Despite everything already studied and known as to thalassemia today, some people with thalassemia and relatives still have many doubts. Check below what is myth and what needs to be clarified forever.
Thalassemia is contagious
MYTHIt is an inherited anemia, caused by a genetic defect inherited from one of the parents or from both. Therefore, it is not contagious, as the diseases transmitted by virus and bacteria, for example.
The anemia of the thalassemic person, since it is chronic, may become a leukemia
MYTHMany people are used to believe it and associate both diseases equivocally, because anemia is one of the symptoms of leukemia (a cancer in the blood). But whatever is the cause of the anemic status this is not what causes leukemia.
To help contain the excess iron, watch out what you eat
MYTHThe person with thalassemia doesn't need a special diet and nothing replaces the chelating agents as regards the struggle to prevent the iron from accumulating in the organism. Care with the food will not make the difference at the time of assessing the levels of this mineral in the blood. However, the recommendation is avoiding – and not radically cutting from the meals – iron-enriched food, such as red meat, and, on the other hand, betting in those which inhibit absorption of the iron by the intestine, such as the case of the milk and the black tea. It is also important to add in the meals fruits and vegetables.
Is it true that thrushes in the mouth are a sign that there is overload of iron in the organism?
MYTHThe signs of excess iron are usually the darkening of the skin, diabetes, tiredness by heart commitment. Only specific exams, such as the one which assesses the ferritin levels and the magnetic nuclear resonance with T2*, are capable of confirming the suspicion.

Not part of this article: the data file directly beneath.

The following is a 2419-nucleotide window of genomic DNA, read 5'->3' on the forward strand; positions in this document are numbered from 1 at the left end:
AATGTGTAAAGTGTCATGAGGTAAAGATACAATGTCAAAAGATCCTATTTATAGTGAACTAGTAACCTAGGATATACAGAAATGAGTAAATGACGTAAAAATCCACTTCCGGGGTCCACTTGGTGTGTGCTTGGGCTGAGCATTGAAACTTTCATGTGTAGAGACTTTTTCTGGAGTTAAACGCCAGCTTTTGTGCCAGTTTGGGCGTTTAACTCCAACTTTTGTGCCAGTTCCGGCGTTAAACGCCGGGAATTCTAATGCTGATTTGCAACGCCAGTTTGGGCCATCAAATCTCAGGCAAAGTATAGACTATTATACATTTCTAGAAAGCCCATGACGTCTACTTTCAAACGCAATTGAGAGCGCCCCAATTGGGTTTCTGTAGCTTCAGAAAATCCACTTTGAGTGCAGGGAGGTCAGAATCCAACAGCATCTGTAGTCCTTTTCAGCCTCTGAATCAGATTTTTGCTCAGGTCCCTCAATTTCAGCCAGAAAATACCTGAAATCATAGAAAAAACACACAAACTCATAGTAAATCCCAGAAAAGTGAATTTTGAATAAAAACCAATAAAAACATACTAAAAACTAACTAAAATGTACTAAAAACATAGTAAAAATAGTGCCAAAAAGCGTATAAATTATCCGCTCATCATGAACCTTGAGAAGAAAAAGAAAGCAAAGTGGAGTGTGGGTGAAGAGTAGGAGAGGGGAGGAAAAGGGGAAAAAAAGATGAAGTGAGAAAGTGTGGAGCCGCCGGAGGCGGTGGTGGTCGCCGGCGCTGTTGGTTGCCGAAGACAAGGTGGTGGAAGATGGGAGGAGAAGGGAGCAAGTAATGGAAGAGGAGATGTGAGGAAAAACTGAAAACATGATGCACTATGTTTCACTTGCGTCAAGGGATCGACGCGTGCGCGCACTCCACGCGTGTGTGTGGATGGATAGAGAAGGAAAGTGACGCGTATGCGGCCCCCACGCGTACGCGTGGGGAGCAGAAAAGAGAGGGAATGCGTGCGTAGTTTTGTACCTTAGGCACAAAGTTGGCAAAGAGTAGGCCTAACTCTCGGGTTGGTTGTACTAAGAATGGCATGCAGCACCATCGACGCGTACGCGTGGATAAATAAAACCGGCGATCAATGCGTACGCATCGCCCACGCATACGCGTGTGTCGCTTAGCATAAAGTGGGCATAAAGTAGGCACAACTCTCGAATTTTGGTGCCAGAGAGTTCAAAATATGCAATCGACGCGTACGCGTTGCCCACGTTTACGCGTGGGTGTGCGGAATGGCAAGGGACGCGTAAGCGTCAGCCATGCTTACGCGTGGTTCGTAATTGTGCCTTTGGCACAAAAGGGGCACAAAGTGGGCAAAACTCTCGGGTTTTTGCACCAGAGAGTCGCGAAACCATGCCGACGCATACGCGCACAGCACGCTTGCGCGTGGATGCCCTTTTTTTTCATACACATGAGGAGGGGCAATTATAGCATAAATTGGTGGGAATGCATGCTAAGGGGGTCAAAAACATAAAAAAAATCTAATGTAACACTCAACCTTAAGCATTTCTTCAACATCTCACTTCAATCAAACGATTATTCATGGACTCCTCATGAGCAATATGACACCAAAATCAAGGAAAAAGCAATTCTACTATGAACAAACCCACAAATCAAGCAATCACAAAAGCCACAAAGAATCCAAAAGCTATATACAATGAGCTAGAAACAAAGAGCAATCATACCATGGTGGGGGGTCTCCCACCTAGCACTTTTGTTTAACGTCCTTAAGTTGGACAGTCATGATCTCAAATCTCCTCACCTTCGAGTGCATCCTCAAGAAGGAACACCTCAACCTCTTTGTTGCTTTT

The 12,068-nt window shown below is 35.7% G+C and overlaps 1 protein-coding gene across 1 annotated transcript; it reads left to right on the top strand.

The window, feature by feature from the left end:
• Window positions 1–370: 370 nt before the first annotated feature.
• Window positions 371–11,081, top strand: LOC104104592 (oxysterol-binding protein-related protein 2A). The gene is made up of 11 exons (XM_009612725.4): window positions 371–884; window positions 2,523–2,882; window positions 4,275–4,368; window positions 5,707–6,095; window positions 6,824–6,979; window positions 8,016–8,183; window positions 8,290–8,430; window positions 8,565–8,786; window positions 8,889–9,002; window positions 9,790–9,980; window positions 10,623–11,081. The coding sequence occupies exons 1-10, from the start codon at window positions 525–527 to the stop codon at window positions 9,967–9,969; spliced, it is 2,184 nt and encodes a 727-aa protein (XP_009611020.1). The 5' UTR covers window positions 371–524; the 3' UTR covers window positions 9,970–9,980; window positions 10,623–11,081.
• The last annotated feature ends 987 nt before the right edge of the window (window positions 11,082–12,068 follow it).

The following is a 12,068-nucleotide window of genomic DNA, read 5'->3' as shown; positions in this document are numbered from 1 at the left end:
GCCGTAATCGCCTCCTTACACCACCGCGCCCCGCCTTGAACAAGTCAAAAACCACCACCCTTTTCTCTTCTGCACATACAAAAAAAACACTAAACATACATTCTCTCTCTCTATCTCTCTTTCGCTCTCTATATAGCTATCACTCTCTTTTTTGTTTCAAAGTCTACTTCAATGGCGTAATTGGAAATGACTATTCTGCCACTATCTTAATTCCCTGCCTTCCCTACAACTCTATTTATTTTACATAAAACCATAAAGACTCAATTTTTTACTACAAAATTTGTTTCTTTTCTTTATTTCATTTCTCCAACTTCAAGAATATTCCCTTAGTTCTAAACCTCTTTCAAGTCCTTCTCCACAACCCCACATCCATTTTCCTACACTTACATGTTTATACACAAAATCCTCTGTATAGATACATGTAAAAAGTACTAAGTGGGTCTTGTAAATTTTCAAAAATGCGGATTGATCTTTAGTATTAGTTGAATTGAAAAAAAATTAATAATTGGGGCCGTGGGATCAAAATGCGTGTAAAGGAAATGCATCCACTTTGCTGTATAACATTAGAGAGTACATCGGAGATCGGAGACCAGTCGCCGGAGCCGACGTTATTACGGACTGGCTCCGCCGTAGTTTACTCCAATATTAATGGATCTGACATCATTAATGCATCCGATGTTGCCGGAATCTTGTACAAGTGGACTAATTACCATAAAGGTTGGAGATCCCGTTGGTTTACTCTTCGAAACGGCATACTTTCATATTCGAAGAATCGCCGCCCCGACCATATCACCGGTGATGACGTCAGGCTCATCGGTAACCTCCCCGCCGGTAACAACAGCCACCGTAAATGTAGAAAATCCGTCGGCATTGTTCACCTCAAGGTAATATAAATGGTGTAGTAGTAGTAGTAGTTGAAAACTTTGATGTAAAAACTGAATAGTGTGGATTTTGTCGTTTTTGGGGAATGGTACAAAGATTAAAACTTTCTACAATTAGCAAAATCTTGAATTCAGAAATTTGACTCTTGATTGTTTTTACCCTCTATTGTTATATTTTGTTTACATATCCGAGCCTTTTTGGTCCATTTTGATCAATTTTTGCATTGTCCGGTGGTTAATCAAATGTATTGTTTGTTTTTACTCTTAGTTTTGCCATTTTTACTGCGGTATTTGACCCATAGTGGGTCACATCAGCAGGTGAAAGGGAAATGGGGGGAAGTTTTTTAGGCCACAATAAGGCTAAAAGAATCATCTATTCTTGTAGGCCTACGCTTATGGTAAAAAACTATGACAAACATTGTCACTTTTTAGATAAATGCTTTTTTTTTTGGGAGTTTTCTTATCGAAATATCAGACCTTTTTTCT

People with thalassemia have more appetite than usual
MYTHThe increase of the appetite may occur only as a side effect of people that make chelation treatment with deferiprone (the Ferriprox).
People with thalassemia may practice physical activities
TRUEIf the person with thalassemia makes transfusions on a regular basis, he/she keeps healthy levels of hemoglobin and, with the ideal chelation the person puts away the risks of iron overload in the heart, he/she may exercise, with no concerns (Osteoporosis may limit some type of activity). The only restriction occurs in case people with the increased spleen that should avoid activities that facilitate traumas in the abdominal region and, with that, a possible rupture of the organ.
Trips are allowed, but the care should be doubled in high altitude places, greater than 3300 meters
The person with thalassemia may transfer his/her treatment to a reference center closer from where he/she will stay and travel with no concerns. The ideal is calling to the place and previously informing with the physicians responsible for the local service. (check the options in the link Treatment Centers). In high altitudes, however, if the hemoglobin levels are too low, the person with thalassemia may feel more tiredness and breathlessness. It occurs because in these places the air is rarefied – that is, it has less oxygen than in lower altitudes. Since thalassemia is characterized by the absence of hemoglobin – and, consequently, the difficulty that this malformed protein has to survive and make oxygen available to the cells –, such decrease inside and outside the organism may cause illness.